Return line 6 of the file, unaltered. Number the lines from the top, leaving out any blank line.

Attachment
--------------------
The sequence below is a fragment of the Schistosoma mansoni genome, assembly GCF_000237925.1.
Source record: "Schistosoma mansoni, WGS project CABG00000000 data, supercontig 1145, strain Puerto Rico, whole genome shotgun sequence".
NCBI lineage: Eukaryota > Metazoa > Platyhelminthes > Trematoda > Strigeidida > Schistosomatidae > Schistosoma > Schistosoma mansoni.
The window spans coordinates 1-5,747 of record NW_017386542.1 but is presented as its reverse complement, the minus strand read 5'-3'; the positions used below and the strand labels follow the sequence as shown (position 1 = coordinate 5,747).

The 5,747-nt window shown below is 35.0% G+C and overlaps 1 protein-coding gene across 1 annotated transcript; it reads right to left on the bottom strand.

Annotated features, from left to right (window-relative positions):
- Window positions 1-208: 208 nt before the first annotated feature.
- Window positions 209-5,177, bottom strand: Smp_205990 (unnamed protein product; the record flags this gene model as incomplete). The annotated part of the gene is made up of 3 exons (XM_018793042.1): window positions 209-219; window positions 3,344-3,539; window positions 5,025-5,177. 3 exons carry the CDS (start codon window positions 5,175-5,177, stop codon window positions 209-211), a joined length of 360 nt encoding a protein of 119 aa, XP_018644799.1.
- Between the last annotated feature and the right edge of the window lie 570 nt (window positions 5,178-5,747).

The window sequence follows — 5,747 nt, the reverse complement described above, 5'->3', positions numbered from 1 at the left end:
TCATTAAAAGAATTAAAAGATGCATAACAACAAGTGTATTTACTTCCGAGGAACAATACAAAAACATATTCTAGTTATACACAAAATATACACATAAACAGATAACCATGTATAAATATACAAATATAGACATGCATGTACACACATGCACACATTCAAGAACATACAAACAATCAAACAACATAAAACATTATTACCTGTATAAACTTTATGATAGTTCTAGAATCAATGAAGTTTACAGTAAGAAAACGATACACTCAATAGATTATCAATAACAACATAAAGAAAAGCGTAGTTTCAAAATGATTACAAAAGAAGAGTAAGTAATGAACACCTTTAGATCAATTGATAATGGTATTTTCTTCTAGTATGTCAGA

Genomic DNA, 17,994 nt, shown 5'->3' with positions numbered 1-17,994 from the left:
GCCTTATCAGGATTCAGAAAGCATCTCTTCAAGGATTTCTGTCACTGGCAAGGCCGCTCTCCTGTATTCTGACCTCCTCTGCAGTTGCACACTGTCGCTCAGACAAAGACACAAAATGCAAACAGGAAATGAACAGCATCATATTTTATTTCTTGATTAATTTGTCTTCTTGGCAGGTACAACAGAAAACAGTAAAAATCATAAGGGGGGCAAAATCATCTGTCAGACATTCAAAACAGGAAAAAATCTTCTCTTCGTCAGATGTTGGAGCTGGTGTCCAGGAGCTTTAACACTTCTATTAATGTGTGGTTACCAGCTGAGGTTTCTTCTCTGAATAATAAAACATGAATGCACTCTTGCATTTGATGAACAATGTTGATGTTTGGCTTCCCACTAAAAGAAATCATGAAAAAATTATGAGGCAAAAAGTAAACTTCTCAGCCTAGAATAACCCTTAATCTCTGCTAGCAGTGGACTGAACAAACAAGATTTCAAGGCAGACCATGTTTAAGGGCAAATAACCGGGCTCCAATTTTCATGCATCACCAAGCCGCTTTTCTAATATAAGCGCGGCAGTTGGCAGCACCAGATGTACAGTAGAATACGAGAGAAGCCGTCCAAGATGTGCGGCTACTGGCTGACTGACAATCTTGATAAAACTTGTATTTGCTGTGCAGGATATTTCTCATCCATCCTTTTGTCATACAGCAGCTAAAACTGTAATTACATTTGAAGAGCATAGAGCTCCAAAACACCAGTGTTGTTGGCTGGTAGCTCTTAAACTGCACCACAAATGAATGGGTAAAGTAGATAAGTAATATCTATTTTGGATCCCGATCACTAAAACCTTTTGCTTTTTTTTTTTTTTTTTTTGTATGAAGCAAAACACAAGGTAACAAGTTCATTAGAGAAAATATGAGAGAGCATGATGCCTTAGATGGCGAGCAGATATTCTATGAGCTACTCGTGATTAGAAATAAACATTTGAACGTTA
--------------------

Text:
Annotated features, from left to right (window-relative positions):